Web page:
Thursday, 6 March 2014

Sink Costs

The tile guy is here, tapping and tapping on the floor, breaking away chunks of misplaced cement. It's a noise which is sure to awaken Jim, who came in last night to get started on his stuff. I know he will be angry when he wakes up early; he is not a morning person and will not get out of bed before 10:00 AM or so. I warned him last night about this; perhaps I should have put him up at a hotel for the night.

As the renovations continue I get more and more tired of the dust and noise and disruption. There are still tiles in my living room; the tilers were supposed to have all the tile done yesterday but they ran late and did not finish. My hope is that they finish today and can have the grout done fairly early tomorrow. This delay means another day without a toilet. My hope is that this will all be done for the weekend and I can finally relax in the mornings.

The costs of these renovations continue to frighten me. I went out yesterday to buy a sink. You can purchase a standard sink, one that goes into a counter-top, for as little as $50 at places like Home Depot and Rona. However a wall hung sink that is sized right for wheelchair access costs substantially more. The most basic, industrial wall hung sink, the kind you see in prison washrooms or other institutions, costs around $150. If you want something with a bit of style or flair, you can expect to spend between $200 and $500.

I found a local plumbing supply house that had a couple of leftover sinks in their warehouse from industrial jobs where they had an oversupply. One was the basic prison sink; it was $129. The other was a larger, more defined sink, still square and squat but at least not as ugly as the prison sink. I asked about the price and was told it listed for $500. I said no thanks and headed for the door. The sales clerk asked me to wait a minute and he went to talk to the boss. He came back, we negotiated and we ended up at $150 plus GST.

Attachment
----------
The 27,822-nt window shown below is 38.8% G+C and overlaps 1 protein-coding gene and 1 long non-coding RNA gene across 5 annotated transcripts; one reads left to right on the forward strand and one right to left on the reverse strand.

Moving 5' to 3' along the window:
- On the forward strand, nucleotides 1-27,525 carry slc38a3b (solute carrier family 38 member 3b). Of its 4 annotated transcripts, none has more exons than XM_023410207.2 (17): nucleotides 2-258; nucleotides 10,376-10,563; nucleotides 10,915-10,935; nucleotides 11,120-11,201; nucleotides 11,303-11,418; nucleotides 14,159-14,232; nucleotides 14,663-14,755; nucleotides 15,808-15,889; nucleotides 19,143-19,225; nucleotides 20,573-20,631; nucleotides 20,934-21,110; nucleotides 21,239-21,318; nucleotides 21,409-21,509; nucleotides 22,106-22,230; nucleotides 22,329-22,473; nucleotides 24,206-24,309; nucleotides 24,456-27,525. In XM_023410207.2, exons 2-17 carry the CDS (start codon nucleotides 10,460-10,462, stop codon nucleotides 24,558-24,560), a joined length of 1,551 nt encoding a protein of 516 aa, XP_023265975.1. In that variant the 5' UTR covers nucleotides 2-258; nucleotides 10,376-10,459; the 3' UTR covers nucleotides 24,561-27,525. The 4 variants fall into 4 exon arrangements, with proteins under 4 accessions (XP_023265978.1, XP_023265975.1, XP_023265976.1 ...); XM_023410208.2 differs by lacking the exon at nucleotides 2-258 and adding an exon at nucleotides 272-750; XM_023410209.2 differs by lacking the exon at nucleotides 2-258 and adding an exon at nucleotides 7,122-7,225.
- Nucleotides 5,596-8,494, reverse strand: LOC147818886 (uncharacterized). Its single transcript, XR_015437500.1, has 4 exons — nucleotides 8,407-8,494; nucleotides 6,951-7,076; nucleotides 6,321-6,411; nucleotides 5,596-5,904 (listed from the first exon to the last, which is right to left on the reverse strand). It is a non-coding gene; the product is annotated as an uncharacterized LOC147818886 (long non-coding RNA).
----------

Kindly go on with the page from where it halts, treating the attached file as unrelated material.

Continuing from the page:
The sink is not the only part. Then there are the taps, ones that are good enough quality to take a bit of a beating from me pulling on them as I reach over the sink. These cost $229. After that there are safety bars, towel bars, corner shelves for the shower and all the other little things that you want and need in a bathroom. All in all the bill came to about $900.

Renovations are expensive. What gets me most of all about these renovations is that I don't want to do them; I am compelled to do them if I want to continue to live independently. What's worse is that, at best, I will only enjoy these renovations for perhaps a year or two. Then I will most likely have to move into a care facility. That future bothers me more than the money, and spending all this money on a bathroom I don't want bothers me a lot.

1 comment:

  1. Renos are terribly costly Rick. I hope all goes well with the sink and taps. And with you too my dear. With luck you will be able to use your new bathroom for more than a couple of years. I want to be around with you too.